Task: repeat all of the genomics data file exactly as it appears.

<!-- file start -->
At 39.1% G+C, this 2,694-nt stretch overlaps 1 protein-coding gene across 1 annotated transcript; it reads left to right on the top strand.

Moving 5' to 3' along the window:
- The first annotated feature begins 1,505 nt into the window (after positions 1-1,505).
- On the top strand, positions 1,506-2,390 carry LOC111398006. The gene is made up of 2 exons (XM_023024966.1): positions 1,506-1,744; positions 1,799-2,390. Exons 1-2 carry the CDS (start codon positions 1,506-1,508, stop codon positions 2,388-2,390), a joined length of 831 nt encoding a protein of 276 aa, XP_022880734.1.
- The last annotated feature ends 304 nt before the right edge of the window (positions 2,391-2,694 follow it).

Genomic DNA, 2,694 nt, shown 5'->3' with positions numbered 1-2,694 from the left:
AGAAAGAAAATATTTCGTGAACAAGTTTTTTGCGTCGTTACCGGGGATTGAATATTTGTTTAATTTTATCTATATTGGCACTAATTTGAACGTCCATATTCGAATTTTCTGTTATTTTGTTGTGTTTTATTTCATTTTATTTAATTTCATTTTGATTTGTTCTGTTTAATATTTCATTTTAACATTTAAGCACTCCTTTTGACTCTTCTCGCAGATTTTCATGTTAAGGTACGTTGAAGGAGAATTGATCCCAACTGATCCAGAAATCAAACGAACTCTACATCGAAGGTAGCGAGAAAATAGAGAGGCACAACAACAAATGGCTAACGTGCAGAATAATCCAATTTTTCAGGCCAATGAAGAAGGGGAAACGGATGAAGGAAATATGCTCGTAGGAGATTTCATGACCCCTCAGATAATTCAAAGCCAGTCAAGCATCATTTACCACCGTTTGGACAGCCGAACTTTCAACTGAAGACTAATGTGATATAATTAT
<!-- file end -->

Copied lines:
At 39.1% G+C, this 2,694-nt stretch overlaps 1 protein-coding gene across 1 annotated transcript; it reads left to right on the top strand.

Moving 5' to 3' along the window:
- The first annotated feature begins 1,505 nt into the window (after positions 1-1,505).
- On the top strand, positions 1,506-2,390 carry LOC111398006. The gene is made up of 2 exons (XM_023024966.1): positions 1,506-1,744; positions 1,799-2,390. Exons 1-2 carry the CDS (start codon positions 1,506-1,508, stop codon positions 2,388-2,390), a joined length of 831 nt encoding a protein of 276 aa, XP_022880734.1.
- The last annotated feature ends 304 nt before the right edge of the window (positions 2,391-2,694 follow it).

Genomic DNA, 2,694 nt, shown 5'->3' with positions numbered 1-2,694 from the left:
AGAAAGAAAATATTTCGTGAACAAGTTTTTTGCGTCGTTACCGGGGATTGAATATTTGTTTAATTTTATCTATATTGGCACTAATTTGAACGTCCATATTCGAATTTTCTGTTATTTTGTTGTGTTTTATTTCATTTTATTTAATTTCATTTTGATTTGTTCTGTTTAATATTTCATTTTAACATTTAAGCACTCCTTTTGACTCTTCTCGCAGATTTTCATGTTAAGGTACGTTGAAGGAGAATTGATCCCAACTGATCCAGAAATCAAACGAACTCTACATCGAAGGTAGCGAGAAAATAGAGAGGCACAACAACAAATGGCTAACGTGCAGAATAATCCAATTTTTCAGGCCAATGAAGAAGGGGAAACGGATGAAGGAAATATGCTCGTAGGAGATTTCATGACCCCTCAGATAATTCAAAGCCAGTCAAGCATCATTTACCACCGTTTGGACAGCCGAACTTTCAACTGAAGACTAATGTGATATAATTAT